Employers and insurers might benefit if Democrat Hillary Clinton were to win the presidency and persuade Congress to expand Medicare, policy experts say. Clinton supports allowing people to buy into the federal health program for senior citizens and those with disabilities at age 55, a decade earlier than usual.
The potential for corporate backing for a Medicare expansion likely would depend on how a future president and Congress shaped such a proposal. Clinton’s platform doesn’t spell out the details. America’s Health Insurance Plans, a trade group for the health insurance industry, declined to comment, saying officials are waiting for more information.
Any expansion of Medicare could provide another source of customers for the rapidly growing insurer-run Advantage plans, said Tricia Neuman, director of Medicare policy at the nonprofit Kaiser Family Foundation. Advantage plans next year may cover almost 20 million people, or about one in three people enrolled in Medicare, up from 6.9 million in 2000, according to the most recent report from the program’s trustees.
“It’s hard to see how it could not result in a boost in Medicare Advantage enrollment” if the Clinton proposal were to become reality, Neuman said. “To opine further gets difficult because it’s not clear who would be eligible to enroll, what the circumstances are, whether they would receive subsidies.”
A Medicare expansion also might appeal to companies struggling with the health costs for their older workers and younger retirees, said Geoffrey Joyce, director of health policy at the University of Southern California’s Schaeffer Center. Some firms might offer less generous coverage, seeking to shift these costs toward an expanded federal program, he said. And some older workers might opt to leave jobs that they would otherwise remain in due to the prohibitive cost of buying insurance on their own.
“Employers are the ones who would benefit the most,” Joyce said. “They would be the big winners in this.”
A Medicare expansion could trigger a “dramatic change” for employers, workers and retirees, agrees Scott Harrington, a professor who studies health insurance at the University of Pennsylvania’s Wharton School.
“The details would be very, very important” in making a serious assessment of a Medicare expansion, Harrington said, citing concerns about how much this could cost the federal government. “It all gets very complicated.”
However, the odds against a Medicare expansion have risen with the creation of health insurance exchanges through the 2010 overhaul. Democrats for many years floated ideas for expanding Medicare, including ultimately unsuccessful discussions held during the crafting of the 2010 law. Clinton was the co-sponsor of a 2001 Senate bill that would have let certain people opt into Medicare at age 62. In 1998, the administration of her husband Bill Clinton proposed allowing uninsured people as young as 55 to buy into Medicare.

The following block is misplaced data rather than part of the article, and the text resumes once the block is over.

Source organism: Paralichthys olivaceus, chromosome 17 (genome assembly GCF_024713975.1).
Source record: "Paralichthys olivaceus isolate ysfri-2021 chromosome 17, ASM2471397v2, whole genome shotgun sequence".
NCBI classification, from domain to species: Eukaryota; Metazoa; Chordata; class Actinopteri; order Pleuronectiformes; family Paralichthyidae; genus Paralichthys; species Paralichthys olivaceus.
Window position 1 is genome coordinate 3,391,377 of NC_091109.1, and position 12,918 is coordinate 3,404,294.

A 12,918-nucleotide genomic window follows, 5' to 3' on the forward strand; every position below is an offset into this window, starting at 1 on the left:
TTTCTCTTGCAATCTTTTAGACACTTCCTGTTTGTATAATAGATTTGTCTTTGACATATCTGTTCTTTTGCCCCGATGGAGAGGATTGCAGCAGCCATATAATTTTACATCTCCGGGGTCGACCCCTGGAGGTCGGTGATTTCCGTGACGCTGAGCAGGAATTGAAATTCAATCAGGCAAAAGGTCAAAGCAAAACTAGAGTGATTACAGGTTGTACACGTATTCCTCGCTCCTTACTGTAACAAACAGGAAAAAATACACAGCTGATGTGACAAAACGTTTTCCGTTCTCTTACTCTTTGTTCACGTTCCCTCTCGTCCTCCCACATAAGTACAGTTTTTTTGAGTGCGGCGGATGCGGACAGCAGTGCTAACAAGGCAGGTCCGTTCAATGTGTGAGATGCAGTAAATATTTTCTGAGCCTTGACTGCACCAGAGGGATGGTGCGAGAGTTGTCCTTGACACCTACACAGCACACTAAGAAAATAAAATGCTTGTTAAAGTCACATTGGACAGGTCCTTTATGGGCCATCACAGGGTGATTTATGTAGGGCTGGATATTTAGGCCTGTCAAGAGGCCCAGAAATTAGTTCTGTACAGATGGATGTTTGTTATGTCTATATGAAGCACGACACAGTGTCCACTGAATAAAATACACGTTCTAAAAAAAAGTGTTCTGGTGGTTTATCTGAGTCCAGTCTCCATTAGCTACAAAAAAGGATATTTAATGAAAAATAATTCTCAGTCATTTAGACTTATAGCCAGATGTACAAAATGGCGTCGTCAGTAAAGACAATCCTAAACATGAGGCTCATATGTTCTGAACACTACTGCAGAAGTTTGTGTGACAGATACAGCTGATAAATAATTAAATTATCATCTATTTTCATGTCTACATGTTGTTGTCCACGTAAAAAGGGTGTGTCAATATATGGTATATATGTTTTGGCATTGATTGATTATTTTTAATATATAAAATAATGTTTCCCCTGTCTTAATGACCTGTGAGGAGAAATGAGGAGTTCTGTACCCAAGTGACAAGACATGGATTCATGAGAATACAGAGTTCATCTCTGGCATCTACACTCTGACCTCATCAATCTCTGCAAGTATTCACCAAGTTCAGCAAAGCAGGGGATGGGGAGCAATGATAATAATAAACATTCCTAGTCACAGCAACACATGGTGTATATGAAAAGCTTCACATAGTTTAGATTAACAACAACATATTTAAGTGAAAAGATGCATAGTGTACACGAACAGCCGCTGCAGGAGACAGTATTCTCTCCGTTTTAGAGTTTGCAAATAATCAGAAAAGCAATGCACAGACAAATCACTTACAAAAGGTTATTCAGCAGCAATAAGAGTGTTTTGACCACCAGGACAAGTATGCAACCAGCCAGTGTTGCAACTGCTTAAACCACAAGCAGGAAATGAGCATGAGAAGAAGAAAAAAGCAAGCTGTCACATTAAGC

“It’s a different context because the world has changed quite a bit,” Neuman said. “The goal then was to provide health insurance to people who had no other source of coverage.”
USC’s Joyce said Clinton’s Medicare proposal appears to be a response to her rival for the Democratic presidential ticket, Sen. Bernie Sanders of Vermont. Sanders pitched a “Medicare for all” approach, calling for a federally administered single-payer health program.
Republicans, in contrast, support a shift toward a system in which the federal government provides capped subsidies to help older Americans buy insurance. And the 2016 GOP platform suggests setting “a more realistic age for eligibility in light of today’s longer life span,” while sparing those nearing retirement from sudden changes.
Effect of Exchanges
Joyce said the only reason for Democrats to push for lowering the Medicare age would be a grim outlook for the new health exchanges. Insurance giant UnitedHealth Group on Tuesday confirmed that its losses on policies will lead it to participate in no more than three marketplaces next year. The company, which already has announced plans to scale back its participation in exchanges, cited concerns about the health of these customers.
But Joyce said he expects insurers to adapt to the new market.
“The industry will work out the kinks and find ways to make more money” on the exchanges, Joyce said. “It’s a viable market that will stabilize over time.”
Still, the experience with the exchanges may make some companies leery of a Medicare expansion, despite the growth opportunities, said insurance industry consultant Robert Laszewski, president of Health Policy and Strategy Associates. Companies could look to sell more supplemental Medigap policies as well as Advantage plans if younger people could participate in Medicare, he said.
But insurers “would be very worried that only the sickest people would buy into the new program,” which would lead to “a poor profit picture more like Obamacare than the over-65 market now,” Laszewski said.
Wharton’s Harrington contended that an expanded Medicare program might actually attract wealthier participants, those who don’t get financial aid if they purchase insurance through exchanges.
“I don’t see why it would necessarily produce a lousy risk pool,” Harrington said. “It could be a nice option probably for higher-income people who aren’t eligible for subsidies.”
Allyson Y. Schwartz, president and chief executive of a coalition of supporters of insurer-run Medicare Advantage plans, said middle-aged consumers might gain through an expansion.
“Preventive, coordinated care and enhanced benefits offered under Medicare Advantage would be an attractive option for those between 55 and 65 who are not currently eligible,” said Schwartz, a former Democratic congresswoman from Pennsylvania, who leads the Better Medicare Alliance. “There is a lot more we would need to know to determine the impact and how this would practically work within Medicare Advantage.”